Would a longer maternity leave affect...

iVillage Member
Registered: 10-20-2007
Would a longer maternity leave affect...
Fri, 06-18-2010 - 11:08am

your decision to be a SAHP or WOHP?


iVillage Member
Registered: 08-22-2009
Fri, 06-18-2010 - 11:19am

Possibly. It would depend on other circumstances.

When I left the work force I was in the Air Force and that would never be a possibility for the military. My pregnancy just happened to coincide with a test the Air Force was doing on 4 week maternity leaves for V deliveries. If the results went well then it would have been extended to the other services. Apparently it did not because it was dropped after the test and went back to 6 weeks.

iVillage Member
Registered: 07-17-2007
Fri, 06-18-2010 - 12:40pm
It would not affect my current decision, as my children are 11 and 13. However, if it was the norm when I had my children, it would have been more pressure on me to sah at a time when I would have been absolutely miserable at home. I had enough angst/guilt/societal frowning when I was deciding to go back to work when there was no monetary incentive to sah. Going back to work after my children were born, was the right decision for me and for my children. Staying at home now, is the best decision for my children, and is ok for me with our available options. If circumstances were different, I would be a wohp in a flash.
iVillage Member
Registered: 12-07-2003
Fri, 06-18-2010 - 2:30pm
If my employer had offered me 85% pay for 1 year, I would have taken it. As it was, I took off 3 months with my son, all but two weeks of which were paid by using sick and annual leave. With my daughter, I was in graduate school and working about 20 hours per week. I went back at 6 weeks.
iVillage Member
Registered: 06-17-2004
Fri, 06-18-2010 - 2:39pm
85% is generous. In Germany it is only 60%, I took it and will again for the next/last child we are planning.

Lilypie Zweiter Ticker

Lilypie Zweiter Ticker
iVillage Member
Registered: 06-24-2008
Fri, 06-18-2010 - 6:44pm

When I had my oldest I went back to work at 3 months and that was absolutely driven by maternity leave and vacation time accrued. I would have jumped at the chance to SAH a year with 85% pay.

When I had my twins we decided I would SAH 3 years (now it's more like 4 years though I am a SAHM-B (SAH with lots of things going on) and also in the Fall will be a WOHFFPT (work outside the home for free part time). I would have still quit my job to SAH as long as we wanted, we decided for health reasons they wouldn't go to daycare until they were older than 3 years old.

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iVillage Member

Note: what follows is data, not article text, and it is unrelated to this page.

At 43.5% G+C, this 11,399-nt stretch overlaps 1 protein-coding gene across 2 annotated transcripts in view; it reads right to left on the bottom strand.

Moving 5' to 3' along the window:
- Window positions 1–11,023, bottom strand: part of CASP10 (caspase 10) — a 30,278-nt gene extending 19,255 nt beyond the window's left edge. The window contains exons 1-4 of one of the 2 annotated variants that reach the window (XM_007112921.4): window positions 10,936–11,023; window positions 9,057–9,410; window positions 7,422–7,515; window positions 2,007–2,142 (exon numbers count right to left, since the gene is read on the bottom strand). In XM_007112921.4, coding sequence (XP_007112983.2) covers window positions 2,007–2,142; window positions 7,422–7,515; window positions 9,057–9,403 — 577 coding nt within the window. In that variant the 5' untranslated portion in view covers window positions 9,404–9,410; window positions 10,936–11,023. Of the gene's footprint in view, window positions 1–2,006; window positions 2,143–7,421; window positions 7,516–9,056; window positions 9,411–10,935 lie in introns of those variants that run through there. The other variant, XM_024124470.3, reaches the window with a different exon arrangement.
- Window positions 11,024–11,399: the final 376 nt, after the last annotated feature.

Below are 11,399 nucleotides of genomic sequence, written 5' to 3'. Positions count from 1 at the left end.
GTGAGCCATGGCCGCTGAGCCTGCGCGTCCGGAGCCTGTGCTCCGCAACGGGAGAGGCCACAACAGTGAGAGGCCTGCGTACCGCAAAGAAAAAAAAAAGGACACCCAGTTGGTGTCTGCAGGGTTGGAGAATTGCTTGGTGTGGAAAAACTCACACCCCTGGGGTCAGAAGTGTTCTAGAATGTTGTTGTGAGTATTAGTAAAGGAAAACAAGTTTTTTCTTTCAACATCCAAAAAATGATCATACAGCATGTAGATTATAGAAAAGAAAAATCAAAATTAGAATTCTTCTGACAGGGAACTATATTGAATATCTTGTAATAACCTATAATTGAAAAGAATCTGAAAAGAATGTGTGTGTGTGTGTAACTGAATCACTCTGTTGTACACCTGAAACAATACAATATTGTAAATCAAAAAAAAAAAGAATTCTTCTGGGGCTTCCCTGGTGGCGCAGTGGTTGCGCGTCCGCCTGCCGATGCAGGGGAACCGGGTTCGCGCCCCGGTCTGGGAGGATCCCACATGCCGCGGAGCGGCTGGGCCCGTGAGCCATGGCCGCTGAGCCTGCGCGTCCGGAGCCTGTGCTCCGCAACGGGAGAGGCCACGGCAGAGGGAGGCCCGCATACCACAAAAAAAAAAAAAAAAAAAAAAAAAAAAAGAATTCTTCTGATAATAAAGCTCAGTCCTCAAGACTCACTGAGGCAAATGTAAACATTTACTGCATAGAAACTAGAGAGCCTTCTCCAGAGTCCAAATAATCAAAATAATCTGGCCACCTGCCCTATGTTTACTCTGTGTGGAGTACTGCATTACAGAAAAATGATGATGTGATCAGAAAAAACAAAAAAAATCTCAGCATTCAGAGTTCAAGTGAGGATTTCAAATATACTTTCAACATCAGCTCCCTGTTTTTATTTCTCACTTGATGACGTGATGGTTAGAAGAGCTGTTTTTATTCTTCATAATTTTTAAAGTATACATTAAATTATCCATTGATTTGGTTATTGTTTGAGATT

Registered: 01-08-2009
Fri, 06-18-2010 - 7:19pm
I took eight months off with my first and five months off with my second, unpaid. While I am in favor of a generous parental leave, I think that 85% of one's pay for one year is punitive to employers. I think about twelve weeks of paid leave is plenty in most cases.
iVillage Member
Registered: 01-05-2000
Fri, 06-18-2010 - 7:45pm

No. The only thing that made me reconsider woh was Erica's intolerance for dc. A big reason (main work related reason) I'm switching totally to wah is because at home I don't have fittings. When Joy was born (1978), I only had 6 weeks before I went back to work which was not enough time. When Dylan was born (1998), I was able to take 9 weeks which was just enough time. By that time, I was ready to go back.


The truth may be out there but lies are in your head. Terry Pratchett

Avatar for mom34101
iVillage Member
Registered: 03-27-2003
Fri, 06-18-2010 - 8:09pm
It probably would have for me, especially if it applied to multiple kids. I had been at my firm for 11 years when my first was born and would have gotten 3 months off (6 weeks paid). But I don't think this is a scenario we're likely to see in the US.
Avatar for rollmops2009
iVillage Member
Registered: 02-24-2009
Sat, 06-19-2010 - 1:49am

I am not completely sure, maybe someone who lives up that way knows, but I think the way it is paid for is similar to unemployment insurance or disability. So, employees (and there is probably an employer contribution as well) pay into a fund every week, that then pays out leave pay when necessary.

It seems to work in the countries that have this system, and without killing off business.


If you don't risk anything, you risk even more.
Erica Jong

iVillage Member
Registered: 08-29-2002
Sat, 06-19-2010 - 2:58am

In Sweden, it's paid for by the government through the health insurance (which is ultimately paid for from taxes, both employer and employee). Business do not pay the employee anything while they are on parental leave. Leave for care of sick children is also paid through the health insurance, not the employer.

Many employers use the money saved to hire a temp. Though it can be disrupted at times, it is often also a good opportunity for a company to test out new people with no strings attached (once the contract is up, but person can be out the door).